NFC Tags _ For Android

Near-field (or nearfield) communication (NFC) is a form of short-range wireless communication where the antenna used is much smaller than the wavelength of the carrier signal (thus preventing a standing wave from developing within the antenna). In the near-field (approximately one quarter of a wavelength)[1] the antenna can produce either an electric field, or a magnetic field, but not an electromagnetic field. Thus NFC communicates either by a modulated electric field, or a modulated magnetic field, but not by radio (electromagnetic waves). For example, a small loop antenna[2] (also known as a magnetic loop) produces a magnetic field, which can then be picked up by another small loop antenna, if it is near enough.

Magnetic NFC has a useful property of being able to penetrate conductors[3]that would reflect radio waves.

Many mobile phones now use electric-field NFC (operating at a frequency of 13.56 MHz, corresponding to a wavelength of 22.11 m) for certain special transactions because the very short range of NFC makes it difficult to eavesdrop on. To efficiently generate a far-field, which means to send out radio waves of this wavelength, one typically needs an antenna of a quarter wavelength, in practice a metre or more. If the antenna is just a few centimetres long, it will only set up the ‘near-field’ around itself, with length, width and depth of the field roughly the same as the dimensions of the antenna. Very little energy will radiate away, it is essentially a stationary electromagnetic field pulsating at 13.56 MHz. If another similarly small antenna comes into this field, it will induce an electric potential into it, alternating at the same frequency. By modulating the signal in the active antenna, one can transmit a signal to the passive, receiving antenna.

Present and anticipated applications include contactless transactions, data exchange, and simplified setup of more complex communications such asWi-Fi.[4] Communication is also possible between an NFC device and an unpowered NFC chip, called a “tag”.[5]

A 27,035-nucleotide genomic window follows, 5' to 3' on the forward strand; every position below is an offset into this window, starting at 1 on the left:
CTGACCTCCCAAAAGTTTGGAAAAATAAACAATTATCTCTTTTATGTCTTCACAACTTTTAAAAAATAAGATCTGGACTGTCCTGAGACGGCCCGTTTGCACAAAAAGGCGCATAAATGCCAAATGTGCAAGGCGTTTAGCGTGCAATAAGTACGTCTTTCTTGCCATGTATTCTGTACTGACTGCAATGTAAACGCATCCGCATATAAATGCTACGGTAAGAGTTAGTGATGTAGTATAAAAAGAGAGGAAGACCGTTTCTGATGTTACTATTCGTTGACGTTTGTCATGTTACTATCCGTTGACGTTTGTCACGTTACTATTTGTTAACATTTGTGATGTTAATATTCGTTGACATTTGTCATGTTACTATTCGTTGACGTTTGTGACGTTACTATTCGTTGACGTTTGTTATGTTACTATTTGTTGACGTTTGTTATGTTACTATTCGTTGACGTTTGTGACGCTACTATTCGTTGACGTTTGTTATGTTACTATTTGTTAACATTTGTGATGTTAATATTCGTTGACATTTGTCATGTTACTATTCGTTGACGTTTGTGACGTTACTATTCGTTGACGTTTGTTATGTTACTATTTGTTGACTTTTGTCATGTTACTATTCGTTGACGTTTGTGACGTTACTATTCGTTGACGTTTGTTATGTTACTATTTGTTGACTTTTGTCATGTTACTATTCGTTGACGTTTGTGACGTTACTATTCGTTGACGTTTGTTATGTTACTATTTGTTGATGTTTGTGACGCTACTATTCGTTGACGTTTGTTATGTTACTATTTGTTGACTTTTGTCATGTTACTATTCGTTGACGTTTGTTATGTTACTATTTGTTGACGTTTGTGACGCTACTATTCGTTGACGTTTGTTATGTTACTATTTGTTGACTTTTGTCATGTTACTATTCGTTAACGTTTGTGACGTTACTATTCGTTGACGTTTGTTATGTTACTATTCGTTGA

N-Mark Logo for NFC-enabled Devices

NFC builds upon RFID systems by allowing two-way communication between endpoints, where earlier systems such as contactless smart cards were one-way only. It has been used in devices such as Google Nexus since the Nexus S, but wasn’t really used until Android 4.0 Ice Cream Sandwich was released with a feature called “Android Beam” which was first introduced with the Galaxy Nexus.

Since unpowered NFC “tags” can also be read by NFC devices,[5] it is also capable of replacing earlier one-way applications.


NFC devices can be used in contactless payment systems, similar to those currently used in credit cards andelectronic ticket smartcards, and allow mobile payment to replace or supplement these systems.

With the release of Android 4.4, Google introduced a new platform support for secure NFC-based transactions through Host Card Emulation (HCE),[6] for payments, loyalty programs, card access, transit passes, and other custom services. With HCE, any app on an Android 4.4 device can emulate an NFC smart card, letting users tap to initiate transactions with an app of their choice. Apps can also use a new Reader Mode so as to act as readers for HCE cards and other NFC-based transactions.

On September 9, 2014, Apple also announced support for NFC-powered transactions as part of their Apple Payprogram.[7] Apple stated that their version of NFC payment is more secure than competitors because Apple Payimplements tokenization of its data in order to encrypt it and protect it from unauthorized use.[8]

Bootstrapping other connections[edit]

NFC offers a low-speed connection with extremely simple setup, and can be used to bootstrap more capable wireless connections.[9] For example, the Android Beam software uses NFC to complete the steps of enabling, pairing and establishing a Bluetooth connection when doing a file transfer, disabling Bluetooth automatically on both devices once the desired task has completed.[10] Nokia, Samsung, BlackBerry and Sony[11] have used NFC technology to pair Bluetooth headsets, media players, and speakers with one tap in its NFC-enabled devices.[citation needed] The same principle can be applied to the configuration of Wi-Fi networks. This only works between Android devices version Jelly Bean and above. Samsung Galaxy devices have a feature named S-Beam, an extension of Android Beam that uses NFC (to share MAC Address and IP addresses) and then usesWiFi Direct to share files and documents. The advantage of using WiFi Direct over Bluetooth is that it permits much faster data transfers, having a speed of up to 300Mbit/s for sharing large files.[12]

Social networking[edit]

NFC can be used in social networking situations, such as sharing contacts, photos, videos or files,[13] and entering multiplayer mobile games.[14]

Identity and access tokens[edit]

The NFC Forum promotes the potential for NFC-enabled devices to act as electronic identity documents andkeycards.[9] As NFC has a short range and supports encryption, it may be more suitable than earlier, less private RFID systems.

Smartphone automation and NFC tags[edit]

Smartphones equipped with NFC can be paired with NFC Tags or stickers which can be programmed by NFC apps to automate tasks. These programs can allow for a change of phone settings, a text to be created and sent, an app to be launched, or any number of commands to be executed, limited only by the NFC app and other apps on the smartphone.